Untangle now provides a firmware distribution that runs on consumer routers and provides all the same benefits of an enterprise firewall, but built for the needs of today’s digital home.
Before the “smartphone,” cellphone manufacturers competed in just a few ways. Size and price were two key factors. Cellphones continued to get smaller and smaller. Eventually, phones became so small, that it ceased to be an advantage to be any smaller. During this time, it was largely irrelevant what your cellphone could do, because all it was meant to do was make phone calls.
The smartphone changed everything. Suddenly, what your phone could do became a very big deal. The Blackberry was physically large, but perfect for business email users. The iPhone came along with a huge touch screen and could run any “app” in the app store. Android eventually came along and had their own store with millions of apps. Now phones are all big, and what really matters is what your phone can do.
We think the consumer router market is similarly poised for a shift in what consumers perceive as important. For the last 15 years, home routers have competed on price and performance. Modern routers are so powerful that their range and throughput abilities exceed even what power users need.
Given the explosion of devices in the home due to the IoT trend, the need to protect, control, and monitor what goes on in the home network will drive this “next generation” of routers. While major manufacturers continue to focus on making faster routers, new products like Amazon-funded Luma, Disney Circle, AVG Chime, Torch, and Bitdefender Box have emerged to fill this gap. However, each one of these smart routers provides only a partial solution.
Router hardware has evolved and improved over the years, but its firmware remains stuck in the dark ages when it comes to security, network traffic visibility and control. Recognizing the inherent limitations in popular commercial routers, Untangle set about making a radical new OS for home routers based on its popular, broadly installed and easy-to-use NG Firewall product. NG Firewall is now available to be flashed onto the Asus AC3100 RT-AC88U.
The biggest challenge facing home networks isn’t necessarily even security: it’s the lack of visibility into and control over the traffic. This is where Untangle can help. Unlike commercial firmware on today’s home Wi-Fi routers, Untangle NG Firewall logs traffic for rich, robust reporting into every facet of what’s happening online: sites the kids are visiting, neighbors jumping on the wireless network, and the newest IP-enabled gadget phoning home. NG Firewall allows users to create rules for managing access to websites, applications, and content based on criteria like device, user, time of day, day of week and more. Customers can see the effect of those rules through drill-down reports that can be monitored via the 360° Dashboard, a single pane of glass view into what’s happening on the network.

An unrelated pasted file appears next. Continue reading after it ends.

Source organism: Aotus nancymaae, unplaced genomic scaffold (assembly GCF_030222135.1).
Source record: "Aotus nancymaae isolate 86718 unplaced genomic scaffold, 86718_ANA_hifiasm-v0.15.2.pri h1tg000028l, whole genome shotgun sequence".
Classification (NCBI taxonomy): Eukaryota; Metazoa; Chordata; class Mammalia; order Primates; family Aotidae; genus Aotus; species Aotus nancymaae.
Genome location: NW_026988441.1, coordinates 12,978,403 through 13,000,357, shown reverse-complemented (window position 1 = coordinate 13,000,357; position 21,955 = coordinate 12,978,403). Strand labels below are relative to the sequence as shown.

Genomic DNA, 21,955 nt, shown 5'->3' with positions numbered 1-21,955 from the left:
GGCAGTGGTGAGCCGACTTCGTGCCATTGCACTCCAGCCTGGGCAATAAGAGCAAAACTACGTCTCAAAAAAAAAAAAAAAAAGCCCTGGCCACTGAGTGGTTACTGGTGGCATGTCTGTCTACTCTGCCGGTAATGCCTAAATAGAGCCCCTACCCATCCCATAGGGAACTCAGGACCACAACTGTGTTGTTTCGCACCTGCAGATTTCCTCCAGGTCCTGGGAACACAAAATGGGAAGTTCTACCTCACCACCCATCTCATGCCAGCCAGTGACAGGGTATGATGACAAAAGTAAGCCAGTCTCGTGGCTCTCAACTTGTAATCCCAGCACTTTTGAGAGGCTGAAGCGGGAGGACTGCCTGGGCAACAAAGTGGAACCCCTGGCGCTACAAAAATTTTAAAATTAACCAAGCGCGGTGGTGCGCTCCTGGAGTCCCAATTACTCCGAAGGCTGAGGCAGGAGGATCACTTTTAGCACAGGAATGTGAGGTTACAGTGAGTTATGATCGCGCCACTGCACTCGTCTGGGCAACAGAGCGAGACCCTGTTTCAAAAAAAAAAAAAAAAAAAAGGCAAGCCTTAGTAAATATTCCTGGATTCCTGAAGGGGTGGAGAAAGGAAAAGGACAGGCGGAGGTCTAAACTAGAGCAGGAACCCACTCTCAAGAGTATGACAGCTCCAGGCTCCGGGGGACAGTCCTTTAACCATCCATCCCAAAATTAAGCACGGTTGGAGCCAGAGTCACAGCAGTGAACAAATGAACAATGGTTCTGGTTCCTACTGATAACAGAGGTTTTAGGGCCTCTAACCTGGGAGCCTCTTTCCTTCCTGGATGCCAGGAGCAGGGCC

In November, 2015, the FCC issued a clarification to its SOFTWARE SECURITY REQUIREMENTS FOR U-NII DEVICES regulations. While the intention of the FCC was to restrict modifications that would take devices out of compliance, router manufacturers (notably TP-LINK) used the requirements as an excuse to lock down their routers so that alternative firmware could not be installed on routers distributed in the United States. This action shuts out open source firmware that extends router capabilities via improvements to range, network segmentation, security and more –– including Untangle’s. Grassroots action from organizations like the Electronic Frontier Foundation (EFF) and Save Wi-Fi to combat this outcome continue.
Untangle firmly believes that users have the right to modify the software on the hardware they purchase. As a downloadable, open source software firewall distribution, Untangle’s NG Firewall is predicated on the idea that hardware exists to deliver value from software, not the other way around. Untangle is committed to fighting for the users and their right to install the software of their choosing on the hardware (servers, routers, phones and more) they purchase.